His entry for the 14th June, 1856 describes how the "plague" (cholera) swept through his regiment. He tells of the loss of lives saying that “the natives were dieing [sic] daily in great numbers. The total loss of our regiment....was no less than one hundred and twenty four men, five women and fifteen children” (folio 24v).
Brown’s journal then turns to the Indian Uprising. His entry for the 10th of May 1857 opens with a quote from Shakespeare's Henry VI which begins “I’ll read you matter, deep and dangerous”. Brown in his elaborate way says “The years 1857 and 1858 present a series of the most wonderful and unparalleled events in British India. Dark clouds had been lowering for some time over the Indian horizon, which resulted at last in India being plunged in war” (folio 26r). He goes on, “of all that powerful and almost innumerable Native Army which the East India Company possessed and gloried in at the commencement of the year, not a shadow remained to them at its close – instead of which they were arranged against their former masters in deadly hostility, turning English guns and munitions of war, against the English, and making all but a successful attempt at the liberation of their country” (folio 26r).
Brown talks of discontent among the sepoys in the army as a result of the introduction of the Enfield rifle into the army, “the cartridge as it is well known is lubricated with fat, to touch which is an abomination and defilement to a Hindoo” (folio 29r). He goes on to say that “it is quite plausible that both Hindoo and Mahomedan minds were excited with suspicion, as they imagined that this might be a stratagem to affect their religious observations and belief” (folio 29r).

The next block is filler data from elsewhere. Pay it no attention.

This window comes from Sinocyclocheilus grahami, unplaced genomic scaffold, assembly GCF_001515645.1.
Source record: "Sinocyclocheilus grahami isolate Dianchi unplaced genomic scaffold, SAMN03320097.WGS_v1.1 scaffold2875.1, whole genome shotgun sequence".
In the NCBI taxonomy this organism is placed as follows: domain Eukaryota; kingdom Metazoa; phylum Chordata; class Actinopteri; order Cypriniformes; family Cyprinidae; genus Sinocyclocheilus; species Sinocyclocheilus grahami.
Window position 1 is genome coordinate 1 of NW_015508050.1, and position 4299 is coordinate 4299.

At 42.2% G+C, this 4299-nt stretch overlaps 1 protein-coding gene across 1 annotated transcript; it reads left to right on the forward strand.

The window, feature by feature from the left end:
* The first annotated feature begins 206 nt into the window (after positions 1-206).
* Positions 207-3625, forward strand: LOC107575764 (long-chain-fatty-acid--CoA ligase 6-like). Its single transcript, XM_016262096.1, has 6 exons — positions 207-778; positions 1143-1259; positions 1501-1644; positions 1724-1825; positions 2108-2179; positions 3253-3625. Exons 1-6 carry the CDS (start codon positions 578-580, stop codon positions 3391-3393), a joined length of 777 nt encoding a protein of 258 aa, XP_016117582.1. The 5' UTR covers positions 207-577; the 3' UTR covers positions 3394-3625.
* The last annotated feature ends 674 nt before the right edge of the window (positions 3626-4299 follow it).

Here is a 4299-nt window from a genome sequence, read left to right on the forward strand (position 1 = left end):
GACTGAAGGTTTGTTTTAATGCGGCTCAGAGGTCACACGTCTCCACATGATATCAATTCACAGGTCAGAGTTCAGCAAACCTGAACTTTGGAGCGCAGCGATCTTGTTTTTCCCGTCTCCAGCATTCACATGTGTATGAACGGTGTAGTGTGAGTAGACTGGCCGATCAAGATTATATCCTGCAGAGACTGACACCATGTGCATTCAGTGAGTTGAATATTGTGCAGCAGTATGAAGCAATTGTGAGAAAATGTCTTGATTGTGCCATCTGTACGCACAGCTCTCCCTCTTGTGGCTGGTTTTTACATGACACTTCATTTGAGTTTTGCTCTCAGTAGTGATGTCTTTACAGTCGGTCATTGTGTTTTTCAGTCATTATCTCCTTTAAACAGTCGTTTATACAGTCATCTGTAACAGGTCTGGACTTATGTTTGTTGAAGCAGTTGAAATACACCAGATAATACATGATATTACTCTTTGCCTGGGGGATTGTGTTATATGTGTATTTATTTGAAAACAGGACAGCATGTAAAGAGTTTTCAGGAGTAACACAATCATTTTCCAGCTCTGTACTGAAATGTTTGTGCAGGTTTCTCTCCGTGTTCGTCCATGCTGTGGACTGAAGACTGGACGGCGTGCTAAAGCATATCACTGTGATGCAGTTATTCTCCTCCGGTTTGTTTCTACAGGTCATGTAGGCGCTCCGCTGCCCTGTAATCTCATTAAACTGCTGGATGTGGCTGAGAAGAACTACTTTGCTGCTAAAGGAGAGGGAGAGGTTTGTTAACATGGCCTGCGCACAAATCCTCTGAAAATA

He speaks of discontent among the sepoys, of the burning of European dwelling houses and of sepoys who “secretly consulted and held meetings, planning and arranging matters amongst themselves” (folio 29r). Brown says that “expectation was now on tip-toe amongst civilians of all grades, that the eve of a crisis was at hand, but government still refused to listen to such warnings” (folio 29v).
He talks of Meerut as being “selected by the mutineers for the outbreak, their motive for this is not clearly understood” (folio 30r). He then speaks of the uprisings in Meerut and Delhi and describes the bloodshed in graphic terms. In Browns mind “the premature outbreak of the Native corps in Meerutt was the salvation of India, it ushered the revolt upon the stage – immaturely, and to that circumstance is attributed its failure” (folio 30v) . It would appear that Brown believed that a larger and perhaps more ordered uprising of sepoys in the army may have been on the horizon and that the “premature” uprising in Meerut did not allow them time to organise a full scale uprising.
Brown’s journal contains poems about the uprising (written by various people), extracts from a newspaper entitled the ‘Mofussilite’ (folio 43r) and letters describing ‘the Cawnpore Tragedy’ and events in Lucknow.
Brown says that “when after the disastrous occurrences at Delhi and Meerut, and the ill-feeling displayed at other stations, apprehensions began to be entertained of the loyalty of the native troops throughout Bengal” (folio 84r). This is an interesting observation and offers one explanation as to the curb on the numbers of sepoys in the army after 1858.
Brown’s last journal entry is for the year 1860.The subsequent pages contain items such as ‘moral and practical observations’, recipes, including one on how to pickle hams and pages of mathematical formulae.